The citation counts of the identified 100 papers ranged from 469 to 3651 (mean ± SD: 845.1 ± 546.3, cumulative total citations = 84,510; Table 2). The adjusted citation count (i.e., citation count per year since publication) ranged from 16.6 to 245.5 (mean ± SD: 56.5 ± 38.4, Table 2). Devane et al. (Devane et al. 1992) published the top-ranked manuscript that reported the discovery of anandamide, a natural ligand for the cannabinoid receptors. The total citation count positively correlated with the number of authors (r = 0.232, p = 0.023), but not with journal impact factor (r = 0.170, p = 0.099), or number of references (r = − 0.044, p = 0.668). The adjusted citation count did not correlate with number of authors (r = 0.033, p = 0.753), impact factor (r = 0.128, p = 0.216) nor number of references (r = 0.038, p = 0.714). Meanwhile, the total citation and adjusted citation counts were positively correlated (r = 0.408, p < 0.001). These relationships were just partly consistent to the summary of citation analysis literature reported by Hanel and Haase (Hanel and Haase 2017), in which they reported that citation frequency was always positively correlated to impact factor and number of references, while the relationship was mixed for number of authors. The discrepancy here could be explained by the existence of possible research field-specific differences or by the fact that in the current study we analyzed only the 100 most cited manuscripts, so the results of this exploratory correlation analyses may not be the same for the literature body as a whole.
There were 113 terms that appeared in the titles and abstracts of at least 5 of the 100 manuscripts (Fig. 2). The bubble map showed that manuscripts concerning analgesia seemed to have more citations than those concerning weight loss. Moreover, tetrahydrocannabinol (THC), which also has analgesic effects, also received many citations (n = 16, citations per manuscript = 972.4) (Munro et al. 1993). We further examined the dataset to look for some notable terms that might appear in fewer than 5 of the manuscripts, and found that opiate was mentioned in 2 manuscripts (citations per manuscript = 748.5), whereas the non-psychoactive compounds cannabidiol (CBD) and cannabinol (CBN) were mentioned in 2 manuscripts (citations per manuscript = 598.5) and 1 manuscript (citations = 568), respectively.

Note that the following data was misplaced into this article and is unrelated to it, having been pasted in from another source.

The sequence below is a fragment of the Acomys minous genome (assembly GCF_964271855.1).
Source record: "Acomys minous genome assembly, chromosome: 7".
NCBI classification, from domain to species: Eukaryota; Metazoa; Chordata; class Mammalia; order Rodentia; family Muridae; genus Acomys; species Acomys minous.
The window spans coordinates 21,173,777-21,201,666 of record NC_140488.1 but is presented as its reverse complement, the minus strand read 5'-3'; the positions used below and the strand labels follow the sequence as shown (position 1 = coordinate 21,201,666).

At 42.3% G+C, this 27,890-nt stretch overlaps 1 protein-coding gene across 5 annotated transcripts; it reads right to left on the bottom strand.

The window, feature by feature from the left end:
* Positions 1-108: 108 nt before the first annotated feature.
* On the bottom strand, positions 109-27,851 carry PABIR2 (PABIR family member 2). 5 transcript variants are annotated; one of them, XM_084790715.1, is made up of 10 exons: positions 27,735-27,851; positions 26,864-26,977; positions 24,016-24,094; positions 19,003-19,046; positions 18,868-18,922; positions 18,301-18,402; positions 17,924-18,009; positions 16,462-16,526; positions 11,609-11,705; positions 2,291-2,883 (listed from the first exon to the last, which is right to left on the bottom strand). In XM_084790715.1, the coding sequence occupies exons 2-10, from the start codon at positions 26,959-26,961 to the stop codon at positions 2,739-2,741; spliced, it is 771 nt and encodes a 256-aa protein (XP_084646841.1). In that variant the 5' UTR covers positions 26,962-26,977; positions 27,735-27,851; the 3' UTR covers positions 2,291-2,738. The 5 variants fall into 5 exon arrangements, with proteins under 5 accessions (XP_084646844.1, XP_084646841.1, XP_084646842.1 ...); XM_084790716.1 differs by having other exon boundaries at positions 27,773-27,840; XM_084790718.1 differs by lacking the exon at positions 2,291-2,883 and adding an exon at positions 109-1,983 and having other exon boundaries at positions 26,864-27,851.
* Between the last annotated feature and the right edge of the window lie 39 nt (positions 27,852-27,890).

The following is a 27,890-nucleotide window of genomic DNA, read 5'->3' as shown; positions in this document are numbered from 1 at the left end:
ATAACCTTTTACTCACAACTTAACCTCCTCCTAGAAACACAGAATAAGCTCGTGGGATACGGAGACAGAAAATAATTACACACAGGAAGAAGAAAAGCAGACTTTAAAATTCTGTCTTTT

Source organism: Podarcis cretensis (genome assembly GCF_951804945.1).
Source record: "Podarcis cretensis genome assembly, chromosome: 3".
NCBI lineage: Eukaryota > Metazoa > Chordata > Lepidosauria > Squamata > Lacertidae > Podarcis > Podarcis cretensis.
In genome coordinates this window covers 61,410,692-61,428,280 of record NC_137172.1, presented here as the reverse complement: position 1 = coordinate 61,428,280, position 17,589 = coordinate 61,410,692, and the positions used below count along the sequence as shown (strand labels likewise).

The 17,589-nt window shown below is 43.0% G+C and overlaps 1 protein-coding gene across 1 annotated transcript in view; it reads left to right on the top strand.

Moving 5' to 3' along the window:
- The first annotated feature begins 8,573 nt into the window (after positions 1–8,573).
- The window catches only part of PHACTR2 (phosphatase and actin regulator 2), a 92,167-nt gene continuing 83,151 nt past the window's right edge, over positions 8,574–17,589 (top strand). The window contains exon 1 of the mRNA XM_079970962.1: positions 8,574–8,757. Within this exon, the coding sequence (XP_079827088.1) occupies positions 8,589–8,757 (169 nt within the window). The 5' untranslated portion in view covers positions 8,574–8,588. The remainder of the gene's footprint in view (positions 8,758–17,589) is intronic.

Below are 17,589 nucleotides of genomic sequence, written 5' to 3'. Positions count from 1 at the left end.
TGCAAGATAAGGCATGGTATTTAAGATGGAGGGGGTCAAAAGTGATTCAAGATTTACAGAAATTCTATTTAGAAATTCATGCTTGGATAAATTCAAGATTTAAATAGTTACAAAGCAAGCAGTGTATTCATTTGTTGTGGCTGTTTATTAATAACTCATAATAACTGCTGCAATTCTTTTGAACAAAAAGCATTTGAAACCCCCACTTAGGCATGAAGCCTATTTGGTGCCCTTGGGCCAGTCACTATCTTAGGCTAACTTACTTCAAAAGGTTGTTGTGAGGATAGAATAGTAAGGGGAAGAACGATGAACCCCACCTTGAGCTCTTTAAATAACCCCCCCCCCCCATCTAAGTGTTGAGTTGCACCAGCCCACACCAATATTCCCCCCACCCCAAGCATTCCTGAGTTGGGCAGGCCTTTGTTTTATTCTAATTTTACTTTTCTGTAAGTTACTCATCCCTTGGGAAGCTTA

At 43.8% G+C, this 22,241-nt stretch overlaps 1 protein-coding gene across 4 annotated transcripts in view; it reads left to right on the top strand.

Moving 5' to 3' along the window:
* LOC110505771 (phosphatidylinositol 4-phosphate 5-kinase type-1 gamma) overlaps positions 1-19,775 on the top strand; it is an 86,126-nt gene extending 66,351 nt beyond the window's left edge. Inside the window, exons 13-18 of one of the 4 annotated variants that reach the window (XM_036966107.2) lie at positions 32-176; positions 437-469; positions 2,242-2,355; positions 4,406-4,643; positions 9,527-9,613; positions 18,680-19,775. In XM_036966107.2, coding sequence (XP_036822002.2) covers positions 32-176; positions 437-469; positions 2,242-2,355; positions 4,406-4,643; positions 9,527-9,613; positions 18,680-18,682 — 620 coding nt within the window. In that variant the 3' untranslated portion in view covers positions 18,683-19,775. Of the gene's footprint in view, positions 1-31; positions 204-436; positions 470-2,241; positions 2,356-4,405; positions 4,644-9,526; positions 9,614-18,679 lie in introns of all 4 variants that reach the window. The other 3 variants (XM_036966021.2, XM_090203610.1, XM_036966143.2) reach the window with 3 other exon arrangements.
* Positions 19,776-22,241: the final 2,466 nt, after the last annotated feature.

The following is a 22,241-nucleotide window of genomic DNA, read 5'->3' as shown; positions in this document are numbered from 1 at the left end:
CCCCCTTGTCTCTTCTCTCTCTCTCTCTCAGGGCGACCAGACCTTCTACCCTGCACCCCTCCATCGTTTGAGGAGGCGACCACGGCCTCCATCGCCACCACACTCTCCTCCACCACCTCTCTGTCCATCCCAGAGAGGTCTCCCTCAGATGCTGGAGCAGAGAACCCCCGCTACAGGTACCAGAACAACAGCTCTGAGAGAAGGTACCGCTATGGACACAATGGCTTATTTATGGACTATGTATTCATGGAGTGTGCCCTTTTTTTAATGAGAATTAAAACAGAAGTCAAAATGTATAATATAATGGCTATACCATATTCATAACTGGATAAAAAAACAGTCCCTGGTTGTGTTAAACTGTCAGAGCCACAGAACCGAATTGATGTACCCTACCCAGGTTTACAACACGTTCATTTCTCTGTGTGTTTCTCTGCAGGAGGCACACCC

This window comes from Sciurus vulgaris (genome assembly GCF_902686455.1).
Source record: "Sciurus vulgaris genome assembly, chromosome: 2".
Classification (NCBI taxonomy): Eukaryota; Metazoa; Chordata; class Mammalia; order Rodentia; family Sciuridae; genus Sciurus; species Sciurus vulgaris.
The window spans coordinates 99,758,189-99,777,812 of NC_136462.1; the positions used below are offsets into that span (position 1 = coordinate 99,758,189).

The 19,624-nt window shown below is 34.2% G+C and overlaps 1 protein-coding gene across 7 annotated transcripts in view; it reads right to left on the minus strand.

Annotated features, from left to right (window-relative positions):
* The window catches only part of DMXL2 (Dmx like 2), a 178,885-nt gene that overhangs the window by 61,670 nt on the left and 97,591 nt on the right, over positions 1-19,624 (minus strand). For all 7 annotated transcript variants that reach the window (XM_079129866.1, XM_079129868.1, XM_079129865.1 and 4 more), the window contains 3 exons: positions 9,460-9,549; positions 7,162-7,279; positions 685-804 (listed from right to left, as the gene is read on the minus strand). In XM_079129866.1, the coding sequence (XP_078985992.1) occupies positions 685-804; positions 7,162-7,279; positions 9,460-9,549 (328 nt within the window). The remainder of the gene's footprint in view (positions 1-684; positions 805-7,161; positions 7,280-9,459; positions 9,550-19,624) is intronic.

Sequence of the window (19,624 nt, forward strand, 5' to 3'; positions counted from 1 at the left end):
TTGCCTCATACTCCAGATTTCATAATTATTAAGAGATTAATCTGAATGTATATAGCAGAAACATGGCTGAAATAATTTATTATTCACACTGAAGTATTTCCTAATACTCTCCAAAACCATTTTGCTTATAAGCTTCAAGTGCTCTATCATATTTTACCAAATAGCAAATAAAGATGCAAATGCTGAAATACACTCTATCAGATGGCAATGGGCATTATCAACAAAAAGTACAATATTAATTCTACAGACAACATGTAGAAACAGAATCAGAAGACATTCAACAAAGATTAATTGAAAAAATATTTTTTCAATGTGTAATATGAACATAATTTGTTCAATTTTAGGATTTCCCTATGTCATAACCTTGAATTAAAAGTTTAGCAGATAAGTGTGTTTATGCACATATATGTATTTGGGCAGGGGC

There were 30 keywords that appeared in at least 5 of the 100 manuscripts (Fig. 3). The bubble map of keywords showed that the rat and mouse models were frequently used (keywords: “rat brain” (n = 23) and “mice” (n = 9)). “Long-term potentiation” (n = 9), “depolarization-induced suppression” (n = 6), and “food intake” (n = 5) were frequently mentioned concepts. Long-term potentiation is considered as one of the most crucial mechanisms underlying learning and memory (Bliss and Collingridge 1993). Rat study has revealed that long-term cannabinoid treatment can undermine reference and working memory performance, and impair long-term potentiation in the hippocampus (Hill et al. 2004). In addition, endocannabinoids may have a role in modulation of anxiety and conditioned fear via long-term potentiation (Marsch et al. 2007; Marsicano et al. 2002). Meanwhile, depolarization-induced suppression of inhibition mediated via endocannabinoids / cannabinoid type 1 (CB1) receptor is a primary cortical process that enables neurons to communicates backwards across synapses to modulate their inputs, and thus contributes to multiple forms of cortical plasticity and synaptic strengthening (Kreitzer and Regehr 2001; Ohno-Shosaku et al. 2001; Wilson and Nicoll 2001). With respect of food intake, endocannabinoids in the hypothalamus might conditionally activate CB1 receptors to maintain and regulate food intake together with leptin (Di Marzo et al. 2001). Findings from clinical trial have demonstrated that the intake of CB1 receptor blocker, rimonabant, together with hypocaloric diet could lead to significant decrease in body weight and risk of having cardiovascular disease (Van Gaal et al. 2005). However, rimonabant was withdrawn for treatment due to its adverse effects such as causing mood swings and suicide (Christensen et al. 2007). Research is still ongoing for food intake regulation and it is proposed that peripherally restricted CB1 receptor blockers may be therapeutic in the future (Simon and Cota 2017). Moreover, the CB1 receptor was frequently the focus of research, with frequent recurrence of keywords: “CB1” (n = 6), “cannabinoid CB1 receptor” (n = 5), and anandamide (n = 17, citations per manuscript = 823.6), its famous agonist reported by the manuscript with the highest citation count (Devane et al. 1992). When appearances in titles, abstracts and keywords are considered together, CB1 appears in 23 manuscripts, whereas CB2 emerged in 10 manuscripts. One important function of CB2 receptors is modulation of mast cell activation and thus inflammation via agonist binding (Facci et al. 1995). Thus, it seems that the CB1 receptor was studied by more of the top 100 papers in comparison to the CB2 receptor. Another frequently mentioned chemical was 2-arachidonoylglycerol (n = 9, citations per manuscript = 747.1), an endocannabinoid that mediates analgesia, hypothermia, hypomotility and modulates long-term potentiation (Hanuš et al. 2001; Long et al. 2009; Stella et al. 1997). The structures of these frequently mentioned chemicals are listed in Fig. 4.
General thoughts on existing evidence